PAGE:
Photo of a seahorse via Pixabay.
Photo of a seahorse via Pixabay. The seahorses in the Necromance case were dried.

A woman whose Hollywood dead-animal store “Necromance” specializes in animal skulls, dried or preserved bats, spiders, shark remains and other creepy, crawly items, has agreed to plead guilty to violating the Endangered Species Act by knowingly importing protected dead seahorses and bat skulls without the proper permits, according to court papers obtained Thursday.

Nancy Delap Smith and her store at 7222 Melrose Ave. were each charged in January with misdemeanor counts of violating the federal statute.

In a plea agreement, signed and filed this week in Los Angeles federal court, Smith agreed to plead guilty to unlawful trade in protected species. A date for Smith to enter her plea before a judge has not yet been set.

According to Dictionary.com, “Necromancy” is a “method of divination through alleged communication with the dead; black art.” However, despite pictures of ancient animals and antiquated medical schools, there is no mention of magic or black arts on the store’s website. Among the items for sale on the site, however, are “one of a kind” opium and poison jars from the 1930s, a prairie dog foot brooch, a “real green scarab beetle” necklace and a “real human incisor (tooth) set in a sterling engagement ring.”

None of those items appeared to have anything to do with the federal legal case.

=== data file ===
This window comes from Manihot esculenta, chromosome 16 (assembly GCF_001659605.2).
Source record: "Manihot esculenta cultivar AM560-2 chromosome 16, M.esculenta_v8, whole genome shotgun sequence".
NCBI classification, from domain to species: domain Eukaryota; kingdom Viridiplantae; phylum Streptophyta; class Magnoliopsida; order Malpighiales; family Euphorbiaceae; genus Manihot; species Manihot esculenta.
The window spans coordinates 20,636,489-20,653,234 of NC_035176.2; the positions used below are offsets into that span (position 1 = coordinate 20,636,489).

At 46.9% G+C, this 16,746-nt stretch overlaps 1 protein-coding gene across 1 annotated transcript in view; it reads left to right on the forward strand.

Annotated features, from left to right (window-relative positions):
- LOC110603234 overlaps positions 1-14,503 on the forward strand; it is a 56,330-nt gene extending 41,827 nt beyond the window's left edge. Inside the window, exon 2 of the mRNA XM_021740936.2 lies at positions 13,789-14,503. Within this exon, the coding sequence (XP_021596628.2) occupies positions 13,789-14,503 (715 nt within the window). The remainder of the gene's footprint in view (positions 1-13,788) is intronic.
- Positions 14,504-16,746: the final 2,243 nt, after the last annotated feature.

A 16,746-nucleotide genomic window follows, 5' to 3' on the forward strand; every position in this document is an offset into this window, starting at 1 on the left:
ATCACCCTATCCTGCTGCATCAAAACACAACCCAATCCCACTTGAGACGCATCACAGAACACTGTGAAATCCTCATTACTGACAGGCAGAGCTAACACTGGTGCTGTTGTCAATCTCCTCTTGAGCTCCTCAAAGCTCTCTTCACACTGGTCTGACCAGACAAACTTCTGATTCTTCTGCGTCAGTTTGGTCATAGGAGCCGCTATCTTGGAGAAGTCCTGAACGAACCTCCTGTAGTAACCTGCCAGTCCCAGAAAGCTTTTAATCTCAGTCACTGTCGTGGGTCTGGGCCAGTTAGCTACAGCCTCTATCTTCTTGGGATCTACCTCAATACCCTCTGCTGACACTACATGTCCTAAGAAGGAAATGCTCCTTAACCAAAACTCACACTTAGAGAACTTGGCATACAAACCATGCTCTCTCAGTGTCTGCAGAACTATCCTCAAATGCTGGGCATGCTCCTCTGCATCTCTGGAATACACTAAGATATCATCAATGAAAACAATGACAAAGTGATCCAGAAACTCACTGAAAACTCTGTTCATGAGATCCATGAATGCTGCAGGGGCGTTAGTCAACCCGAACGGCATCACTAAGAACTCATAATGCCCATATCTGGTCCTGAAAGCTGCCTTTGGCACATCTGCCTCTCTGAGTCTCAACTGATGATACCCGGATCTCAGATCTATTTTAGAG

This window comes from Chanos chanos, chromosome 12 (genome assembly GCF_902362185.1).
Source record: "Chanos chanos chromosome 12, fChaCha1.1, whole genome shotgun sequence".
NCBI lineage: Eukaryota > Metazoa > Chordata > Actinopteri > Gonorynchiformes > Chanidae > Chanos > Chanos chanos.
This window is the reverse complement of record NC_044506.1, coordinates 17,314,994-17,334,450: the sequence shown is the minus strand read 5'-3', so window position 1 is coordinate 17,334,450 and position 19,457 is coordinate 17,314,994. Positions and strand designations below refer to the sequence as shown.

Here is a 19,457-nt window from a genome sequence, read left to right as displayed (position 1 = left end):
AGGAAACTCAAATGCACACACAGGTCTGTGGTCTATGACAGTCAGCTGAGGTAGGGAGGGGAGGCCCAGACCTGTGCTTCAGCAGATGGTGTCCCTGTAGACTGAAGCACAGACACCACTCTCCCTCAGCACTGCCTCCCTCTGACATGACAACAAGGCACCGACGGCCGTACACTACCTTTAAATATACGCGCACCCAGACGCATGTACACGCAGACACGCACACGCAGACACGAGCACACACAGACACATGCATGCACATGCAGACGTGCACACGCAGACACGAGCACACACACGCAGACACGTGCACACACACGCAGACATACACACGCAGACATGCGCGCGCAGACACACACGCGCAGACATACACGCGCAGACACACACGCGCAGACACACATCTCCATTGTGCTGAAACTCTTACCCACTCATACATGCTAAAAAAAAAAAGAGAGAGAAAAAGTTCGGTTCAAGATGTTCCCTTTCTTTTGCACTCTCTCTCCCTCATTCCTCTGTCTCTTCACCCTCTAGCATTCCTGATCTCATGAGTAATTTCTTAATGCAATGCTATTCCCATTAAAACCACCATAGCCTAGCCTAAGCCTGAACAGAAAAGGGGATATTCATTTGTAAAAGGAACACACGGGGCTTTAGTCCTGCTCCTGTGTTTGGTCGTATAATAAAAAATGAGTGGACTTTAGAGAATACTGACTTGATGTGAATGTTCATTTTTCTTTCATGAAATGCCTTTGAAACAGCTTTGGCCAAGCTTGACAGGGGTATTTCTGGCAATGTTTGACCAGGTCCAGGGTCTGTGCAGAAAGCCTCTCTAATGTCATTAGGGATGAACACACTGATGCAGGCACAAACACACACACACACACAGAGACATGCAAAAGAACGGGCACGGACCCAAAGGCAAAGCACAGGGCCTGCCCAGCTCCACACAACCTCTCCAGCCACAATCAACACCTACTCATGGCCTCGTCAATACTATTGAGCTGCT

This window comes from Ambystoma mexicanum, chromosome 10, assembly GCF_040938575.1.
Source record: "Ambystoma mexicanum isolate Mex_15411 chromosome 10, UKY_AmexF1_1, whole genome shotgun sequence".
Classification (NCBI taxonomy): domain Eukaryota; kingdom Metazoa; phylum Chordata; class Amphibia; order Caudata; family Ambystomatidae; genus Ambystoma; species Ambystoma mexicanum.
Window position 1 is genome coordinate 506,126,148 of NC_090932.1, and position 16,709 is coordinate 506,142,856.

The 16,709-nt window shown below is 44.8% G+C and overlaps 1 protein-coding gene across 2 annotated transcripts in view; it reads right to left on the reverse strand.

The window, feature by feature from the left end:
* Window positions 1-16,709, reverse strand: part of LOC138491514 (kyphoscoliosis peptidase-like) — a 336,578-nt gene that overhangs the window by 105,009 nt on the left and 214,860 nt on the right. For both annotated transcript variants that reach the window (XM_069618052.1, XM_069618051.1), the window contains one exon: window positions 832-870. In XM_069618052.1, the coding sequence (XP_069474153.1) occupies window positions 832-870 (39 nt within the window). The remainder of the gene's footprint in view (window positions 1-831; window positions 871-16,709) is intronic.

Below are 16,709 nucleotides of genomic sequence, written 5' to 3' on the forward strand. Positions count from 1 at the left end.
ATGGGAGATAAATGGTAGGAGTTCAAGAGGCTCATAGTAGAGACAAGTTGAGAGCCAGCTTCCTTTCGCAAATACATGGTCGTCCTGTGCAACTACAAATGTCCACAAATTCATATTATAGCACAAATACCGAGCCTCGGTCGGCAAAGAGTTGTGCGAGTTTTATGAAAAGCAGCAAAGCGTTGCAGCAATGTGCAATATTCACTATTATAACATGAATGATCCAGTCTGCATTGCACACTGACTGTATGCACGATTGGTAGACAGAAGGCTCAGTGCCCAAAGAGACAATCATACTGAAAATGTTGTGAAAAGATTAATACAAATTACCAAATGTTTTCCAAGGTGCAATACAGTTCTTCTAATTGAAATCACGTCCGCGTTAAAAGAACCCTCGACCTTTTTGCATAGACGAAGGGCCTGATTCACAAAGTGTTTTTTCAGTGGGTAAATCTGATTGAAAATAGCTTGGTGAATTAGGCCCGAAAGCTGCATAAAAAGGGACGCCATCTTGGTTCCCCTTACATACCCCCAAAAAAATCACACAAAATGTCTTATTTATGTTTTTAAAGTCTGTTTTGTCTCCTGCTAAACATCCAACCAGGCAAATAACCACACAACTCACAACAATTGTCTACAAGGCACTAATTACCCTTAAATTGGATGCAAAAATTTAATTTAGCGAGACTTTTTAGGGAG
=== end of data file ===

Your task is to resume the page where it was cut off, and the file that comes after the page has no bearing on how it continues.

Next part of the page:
“The laws are designed to protect plant and wildlife that is threatened,” Assistant U.S. Attorney Dennis Mitchell said at the time. “In this case, documentation is needed to bring these items into the country.”

The case stems from packages sent from Indonesia to the store that were intercepted in March and May of 2011 by a U.S. Customs and Border Protection international mail facility.

Mailing labels identified the contents as containing keychains and freeze-dried bats “for educational study,” according to the declaration of a U.S. Fish and Wildlife Service agent who investigated the case.

Upon examination, the first package contained dozens of dried seahorses – – attached to keychains — mantises, scorpions, tree frogs, sleeping fruit bats and hanging fruit bats, the agent wrote.

The package also allegedly included a document “which incorrectly or falsely” stated that the shipment contained no species on the CITES  — Convention on International Trade in Endangered Species of Wild Fauna and Flora — checklist. The international agreement aims to ensure that trade in specimens of wild animals and plants does not threaten their survival.

The agent wrote that the second package, intercepted two months later, contained additional seahorse keychains and numerous bat skulls found to be protected under CITES.  An invoice described the seahorse keychains as a non- CITES item, according to the agent’s declaration.

Prosecutors contend that Smith was aware that the contents of the Indonesia shipments could contain protected wildlife products.

In exchange for Smith’s guilty plea, prosecutors have agreed to recommend fines and a probationary sentence that would include 200 hours of community service, court papers show.

— Wire reports 

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